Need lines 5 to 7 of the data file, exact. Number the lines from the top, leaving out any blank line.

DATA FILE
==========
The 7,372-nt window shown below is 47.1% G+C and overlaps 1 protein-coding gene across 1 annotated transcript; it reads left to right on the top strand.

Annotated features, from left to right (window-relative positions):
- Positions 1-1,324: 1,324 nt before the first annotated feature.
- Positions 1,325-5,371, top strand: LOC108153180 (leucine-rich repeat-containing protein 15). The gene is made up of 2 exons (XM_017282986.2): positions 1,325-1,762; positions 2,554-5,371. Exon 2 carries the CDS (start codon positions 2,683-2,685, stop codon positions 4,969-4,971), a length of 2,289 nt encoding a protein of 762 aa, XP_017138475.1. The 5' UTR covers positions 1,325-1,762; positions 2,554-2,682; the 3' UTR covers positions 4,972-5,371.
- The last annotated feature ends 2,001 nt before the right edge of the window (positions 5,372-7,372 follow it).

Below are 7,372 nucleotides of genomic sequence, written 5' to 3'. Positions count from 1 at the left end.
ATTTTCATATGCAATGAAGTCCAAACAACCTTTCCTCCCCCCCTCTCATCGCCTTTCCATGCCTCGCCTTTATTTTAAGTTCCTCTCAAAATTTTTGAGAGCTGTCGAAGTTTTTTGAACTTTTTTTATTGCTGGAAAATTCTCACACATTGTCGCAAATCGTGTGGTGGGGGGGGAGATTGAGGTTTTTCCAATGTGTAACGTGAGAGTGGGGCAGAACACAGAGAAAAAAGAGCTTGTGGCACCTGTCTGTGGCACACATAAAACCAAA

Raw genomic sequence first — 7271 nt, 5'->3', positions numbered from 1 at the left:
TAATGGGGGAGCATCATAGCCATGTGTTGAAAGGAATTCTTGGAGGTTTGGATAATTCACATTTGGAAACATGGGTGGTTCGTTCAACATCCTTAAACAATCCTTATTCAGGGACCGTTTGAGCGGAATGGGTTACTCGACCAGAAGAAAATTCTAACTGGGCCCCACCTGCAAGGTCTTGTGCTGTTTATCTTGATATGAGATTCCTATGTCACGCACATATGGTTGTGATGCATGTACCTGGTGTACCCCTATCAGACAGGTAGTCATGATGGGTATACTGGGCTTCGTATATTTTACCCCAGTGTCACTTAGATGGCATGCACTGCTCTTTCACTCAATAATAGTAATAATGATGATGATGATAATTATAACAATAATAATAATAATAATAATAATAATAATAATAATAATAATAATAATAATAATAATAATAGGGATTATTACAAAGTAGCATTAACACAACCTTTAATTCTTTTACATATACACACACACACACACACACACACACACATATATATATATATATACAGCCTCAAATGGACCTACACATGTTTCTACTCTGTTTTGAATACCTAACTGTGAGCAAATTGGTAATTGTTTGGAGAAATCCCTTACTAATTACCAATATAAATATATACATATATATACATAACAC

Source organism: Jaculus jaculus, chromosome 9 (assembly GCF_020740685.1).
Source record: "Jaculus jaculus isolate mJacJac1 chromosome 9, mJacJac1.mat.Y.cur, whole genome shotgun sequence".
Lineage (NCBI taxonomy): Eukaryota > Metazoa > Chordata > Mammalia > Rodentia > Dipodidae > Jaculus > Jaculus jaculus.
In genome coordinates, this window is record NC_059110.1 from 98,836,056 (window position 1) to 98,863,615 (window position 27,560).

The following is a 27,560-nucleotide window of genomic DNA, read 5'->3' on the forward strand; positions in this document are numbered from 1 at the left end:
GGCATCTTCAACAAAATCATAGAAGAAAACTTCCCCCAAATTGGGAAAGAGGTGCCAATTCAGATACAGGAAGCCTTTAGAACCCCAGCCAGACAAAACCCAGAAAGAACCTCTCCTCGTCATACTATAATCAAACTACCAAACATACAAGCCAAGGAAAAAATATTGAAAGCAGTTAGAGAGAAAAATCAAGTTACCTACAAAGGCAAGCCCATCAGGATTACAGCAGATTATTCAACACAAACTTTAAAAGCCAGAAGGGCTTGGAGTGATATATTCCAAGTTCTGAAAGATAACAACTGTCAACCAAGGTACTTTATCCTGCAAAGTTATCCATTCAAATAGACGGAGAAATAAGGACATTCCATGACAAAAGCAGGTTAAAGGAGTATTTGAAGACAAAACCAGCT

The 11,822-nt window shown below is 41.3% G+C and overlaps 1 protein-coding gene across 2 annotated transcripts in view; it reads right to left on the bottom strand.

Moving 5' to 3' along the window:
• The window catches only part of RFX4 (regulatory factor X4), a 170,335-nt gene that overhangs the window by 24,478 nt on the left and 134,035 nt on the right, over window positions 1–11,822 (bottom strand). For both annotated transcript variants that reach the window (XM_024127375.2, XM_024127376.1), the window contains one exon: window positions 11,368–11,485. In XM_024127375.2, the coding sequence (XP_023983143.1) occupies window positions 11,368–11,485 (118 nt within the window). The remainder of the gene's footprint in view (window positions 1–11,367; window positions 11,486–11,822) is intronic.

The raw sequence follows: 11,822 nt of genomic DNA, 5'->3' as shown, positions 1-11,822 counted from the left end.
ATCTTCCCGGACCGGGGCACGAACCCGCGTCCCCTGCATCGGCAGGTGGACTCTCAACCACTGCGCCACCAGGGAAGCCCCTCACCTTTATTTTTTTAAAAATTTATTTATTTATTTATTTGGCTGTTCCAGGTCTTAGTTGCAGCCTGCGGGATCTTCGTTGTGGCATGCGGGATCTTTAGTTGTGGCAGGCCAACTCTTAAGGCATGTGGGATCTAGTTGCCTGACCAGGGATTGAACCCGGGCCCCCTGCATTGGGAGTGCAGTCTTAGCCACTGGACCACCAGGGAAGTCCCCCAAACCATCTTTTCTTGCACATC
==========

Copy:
- The last annotated feature ends 2,001 nt before the right edge of the window (positions 5,372-7,372 follow it).

Below are 7,372 nucleotides of genomic sequence, written 5' to 3'. Positions count from 1 at the left end.
ATTTTCATATGCAATGAAGTCCAAACAACCTTTCCTCCCCCCCTCTCATCGCCTTTCCATGCCTCGCCTTTATTTTAAGTTCCTCTCAAAATTTTTGAGAGCTGTCGAAGTTTTTTGAACTTTTTTTATTGCTGGAAAATTCTCACACATTGTCGCAAATCGTGTGGTGGGGGGGGAGATTGAGGTTTTTCCAATGTGTAACGTGAGAGTGGGGCAGAACACAGAGAAAAAAGAGCTTGTGGCACCTGTCTGTGGCACACATAAAACCAAA